By Sarah Lai Stirland
July 6, 2006The Senate Select Committee on Intelligence is pushing the National Security Agency to further open its databases of raw signals intelligence to a wider audience within the intelligence community. But the effort comes at a time when Congress, courts and the privacy community are closely scrutinizing the legality of the agency's surveillance activities.
The committee ordered the NSA and the Defense Intelligence Agency to arrive at an agreement by the end of August to extend access to NSA's databases to more DIA analysts.
"If the [memorandum of agreement] is not finished by this deadline, the committee will seek stronger measures in conference with the House on the Intelligence Authorization Act for fiscal year 2007 to ensure timely completion," according to comments filed in a report with the committee's late May approval of the fiscal 2007 intelligence authorization bill.
Panel Chairman Pat Roberts, R-Kan., said in the report that the committee is concerned that the intelligence community is not sharing enough raw information throughout its branches. The idea behind sharing such unprocessed information is that various branches of the intelligence community may be looking for specific information relevant to their investigations, according to the committee report.
The agreement on terms of access to the NSA databases should serve as a model for the terms of access to NSA and DIA databases for the wider intelligence community, said the committee report.
To better enable information sharing, the committee has inserted a provision in the bill establishing a pilot program that would exempt the intelligence community from privacy law -- if the information is relevant to "a lawful and authorized" foreign intelligence or counterintelligence program.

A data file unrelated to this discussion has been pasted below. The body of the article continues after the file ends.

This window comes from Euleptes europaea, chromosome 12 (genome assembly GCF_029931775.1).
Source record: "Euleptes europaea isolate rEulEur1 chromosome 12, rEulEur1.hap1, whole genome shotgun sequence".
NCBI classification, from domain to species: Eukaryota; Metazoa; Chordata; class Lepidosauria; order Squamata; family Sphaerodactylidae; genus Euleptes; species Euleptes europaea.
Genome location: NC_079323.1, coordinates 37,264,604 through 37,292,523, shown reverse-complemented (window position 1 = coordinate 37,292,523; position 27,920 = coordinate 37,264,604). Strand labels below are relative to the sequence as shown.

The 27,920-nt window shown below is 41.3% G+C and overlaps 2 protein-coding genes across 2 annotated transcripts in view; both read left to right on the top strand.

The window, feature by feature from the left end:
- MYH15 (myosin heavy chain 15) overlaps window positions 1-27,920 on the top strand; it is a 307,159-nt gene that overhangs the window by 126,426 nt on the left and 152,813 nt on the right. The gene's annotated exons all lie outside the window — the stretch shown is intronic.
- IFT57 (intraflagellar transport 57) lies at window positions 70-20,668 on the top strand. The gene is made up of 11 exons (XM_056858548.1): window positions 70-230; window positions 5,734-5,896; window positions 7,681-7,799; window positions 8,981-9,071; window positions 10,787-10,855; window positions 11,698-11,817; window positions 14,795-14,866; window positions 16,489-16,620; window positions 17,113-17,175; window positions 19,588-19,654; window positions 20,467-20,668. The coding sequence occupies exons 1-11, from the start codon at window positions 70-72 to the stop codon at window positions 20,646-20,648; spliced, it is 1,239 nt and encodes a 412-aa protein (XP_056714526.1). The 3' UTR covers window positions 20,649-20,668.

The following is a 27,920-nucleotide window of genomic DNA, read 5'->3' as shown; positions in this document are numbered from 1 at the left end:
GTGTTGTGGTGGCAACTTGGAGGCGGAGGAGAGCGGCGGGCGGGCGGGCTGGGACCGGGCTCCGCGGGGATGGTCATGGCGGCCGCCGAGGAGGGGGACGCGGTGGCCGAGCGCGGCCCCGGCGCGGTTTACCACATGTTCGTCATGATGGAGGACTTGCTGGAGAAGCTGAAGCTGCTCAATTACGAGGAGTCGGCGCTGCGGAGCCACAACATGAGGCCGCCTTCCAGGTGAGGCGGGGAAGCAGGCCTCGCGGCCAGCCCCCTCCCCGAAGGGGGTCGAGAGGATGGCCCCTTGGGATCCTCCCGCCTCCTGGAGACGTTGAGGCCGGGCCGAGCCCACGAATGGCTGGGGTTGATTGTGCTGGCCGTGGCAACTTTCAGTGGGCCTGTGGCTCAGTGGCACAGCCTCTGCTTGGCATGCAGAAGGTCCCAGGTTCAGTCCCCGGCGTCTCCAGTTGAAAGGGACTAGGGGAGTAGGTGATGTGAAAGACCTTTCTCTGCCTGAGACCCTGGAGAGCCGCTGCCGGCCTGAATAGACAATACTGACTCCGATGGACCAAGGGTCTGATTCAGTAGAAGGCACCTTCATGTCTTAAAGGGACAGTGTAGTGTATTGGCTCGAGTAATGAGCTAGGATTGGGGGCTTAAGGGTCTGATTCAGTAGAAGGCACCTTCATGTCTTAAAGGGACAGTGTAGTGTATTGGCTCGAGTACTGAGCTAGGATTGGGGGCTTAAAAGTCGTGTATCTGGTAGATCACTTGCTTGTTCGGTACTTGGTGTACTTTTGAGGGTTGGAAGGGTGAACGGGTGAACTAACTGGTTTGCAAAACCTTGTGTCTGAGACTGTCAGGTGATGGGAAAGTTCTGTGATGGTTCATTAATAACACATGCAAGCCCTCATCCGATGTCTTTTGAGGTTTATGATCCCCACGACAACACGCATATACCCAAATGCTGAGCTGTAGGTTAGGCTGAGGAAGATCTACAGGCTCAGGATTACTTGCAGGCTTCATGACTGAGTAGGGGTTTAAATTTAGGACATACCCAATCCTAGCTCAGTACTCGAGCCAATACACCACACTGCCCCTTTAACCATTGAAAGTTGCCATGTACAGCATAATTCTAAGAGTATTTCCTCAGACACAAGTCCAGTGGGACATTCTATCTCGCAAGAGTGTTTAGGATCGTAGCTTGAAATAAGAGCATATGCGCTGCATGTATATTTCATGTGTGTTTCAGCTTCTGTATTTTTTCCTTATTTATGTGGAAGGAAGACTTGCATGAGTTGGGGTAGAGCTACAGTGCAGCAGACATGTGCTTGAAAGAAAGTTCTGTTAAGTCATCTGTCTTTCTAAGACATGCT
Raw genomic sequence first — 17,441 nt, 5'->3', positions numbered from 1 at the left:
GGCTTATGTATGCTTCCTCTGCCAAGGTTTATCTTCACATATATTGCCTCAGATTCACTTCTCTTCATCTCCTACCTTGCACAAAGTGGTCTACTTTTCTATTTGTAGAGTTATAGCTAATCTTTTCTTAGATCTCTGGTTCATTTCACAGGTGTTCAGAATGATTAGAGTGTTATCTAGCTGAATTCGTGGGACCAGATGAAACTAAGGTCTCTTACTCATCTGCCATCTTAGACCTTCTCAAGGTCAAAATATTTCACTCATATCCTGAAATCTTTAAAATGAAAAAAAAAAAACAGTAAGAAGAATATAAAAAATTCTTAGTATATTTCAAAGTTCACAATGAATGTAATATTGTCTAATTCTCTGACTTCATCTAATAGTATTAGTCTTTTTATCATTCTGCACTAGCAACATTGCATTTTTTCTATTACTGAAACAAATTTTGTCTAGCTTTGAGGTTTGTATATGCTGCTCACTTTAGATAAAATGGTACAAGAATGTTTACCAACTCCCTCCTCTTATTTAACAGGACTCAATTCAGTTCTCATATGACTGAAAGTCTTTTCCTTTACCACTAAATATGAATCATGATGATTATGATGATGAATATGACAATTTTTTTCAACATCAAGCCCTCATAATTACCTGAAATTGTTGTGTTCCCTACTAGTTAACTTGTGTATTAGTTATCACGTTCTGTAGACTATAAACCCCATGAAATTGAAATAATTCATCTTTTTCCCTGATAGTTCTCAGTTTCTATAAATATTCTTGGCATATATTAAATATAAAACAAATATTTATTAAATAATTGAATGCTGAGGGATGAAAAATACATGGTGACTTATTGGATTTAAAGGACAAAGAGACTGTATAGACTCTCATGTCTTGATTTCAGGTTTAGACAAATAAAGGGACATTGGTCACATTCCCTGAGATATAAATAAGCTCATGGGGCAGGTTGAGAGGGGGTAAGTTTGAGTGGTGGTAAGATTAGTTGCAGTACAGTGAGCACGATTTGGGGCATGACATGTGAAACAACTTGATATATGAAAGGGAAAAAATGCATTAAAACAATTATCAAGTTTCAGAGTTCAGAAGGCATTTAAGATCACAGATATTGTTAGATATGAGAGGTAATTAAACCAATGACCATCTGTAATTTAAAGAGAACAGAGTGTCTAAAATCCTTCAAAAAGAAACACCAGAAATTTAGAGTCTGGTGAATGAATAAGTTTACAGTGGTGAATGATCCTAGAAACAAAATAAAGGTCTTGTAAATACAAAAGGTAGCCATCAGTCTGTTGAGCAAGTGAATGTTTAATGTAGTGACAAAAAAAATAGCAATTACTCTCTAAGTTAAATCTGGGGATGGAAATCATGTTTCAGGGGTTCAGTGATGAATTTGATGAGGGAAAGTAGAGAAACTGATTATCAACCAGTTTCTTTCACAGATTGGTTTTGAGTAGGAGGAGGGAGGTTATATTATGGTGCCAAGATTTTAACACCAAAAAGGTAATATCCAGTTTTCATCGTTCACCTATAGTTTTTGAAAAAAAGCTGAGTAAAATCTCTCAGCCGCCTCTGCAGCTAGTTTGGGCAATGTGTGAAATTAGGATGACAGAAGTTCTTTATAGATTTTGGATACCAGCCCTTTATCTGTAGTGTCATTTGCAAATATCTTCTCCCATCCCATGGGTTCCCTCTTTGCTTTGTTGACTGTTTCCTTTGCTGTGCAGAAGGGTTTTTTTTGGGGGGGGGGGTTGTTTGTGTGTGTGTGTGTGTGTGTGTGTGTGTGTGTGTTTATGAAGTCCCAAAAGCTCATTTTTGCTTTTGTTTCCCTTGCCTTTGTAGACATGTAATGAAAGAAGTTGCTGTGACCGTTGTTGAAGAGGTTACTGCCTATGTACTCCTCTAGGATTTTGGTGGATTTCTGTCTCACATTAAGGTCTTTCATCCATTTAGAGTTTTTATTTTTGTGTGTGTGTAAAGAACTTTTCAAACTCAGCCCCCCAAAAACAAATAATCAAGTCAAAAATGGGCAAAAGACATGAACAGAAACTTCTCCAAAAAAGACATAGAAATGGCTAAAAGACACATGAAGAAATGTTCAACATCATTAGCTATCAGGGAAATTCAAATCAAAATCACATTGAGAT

Additionally, the nation's intelligence director would have to authorize such sharing. The Privacy Act is a 1974 law mandating that government departments tell citizens what information they are collecting about them. It also says the information can be used only for stated purposes. The law contains exemptions for law enforcement, but not for the intelligence community.
Privacy advocates have expressed concern about these and other recommendations made by the Senate intelligence committee's fiscal 2007 authorization bill because they have not been publicly debated. The Center for National Security Studies has asked Senate Judiciary Chairman Arlen Specter, R-Pa., to hold public hearings on parts of the bill.
"The question is: What are the general rules here about the NSA sharing information about Americans' communications with other agencies?" said Kate Martin, director of the center. "That has been something that has been public in the past, and should be public now."
The provision exempting the intelligence community from the Privacy Act would allow the Defense Department to access FBI databases, Martin noted. Such access amounts to activity that current privacy law was meant to check, she said.
"What this is eliminating is one of the few existing legal protections against Total Information Awareness," she said, referring to a doomed Pentagon database citizen surveillance project that Congress nixed on a few years ago.
By Sarah Lai Stirland
July 6, 2006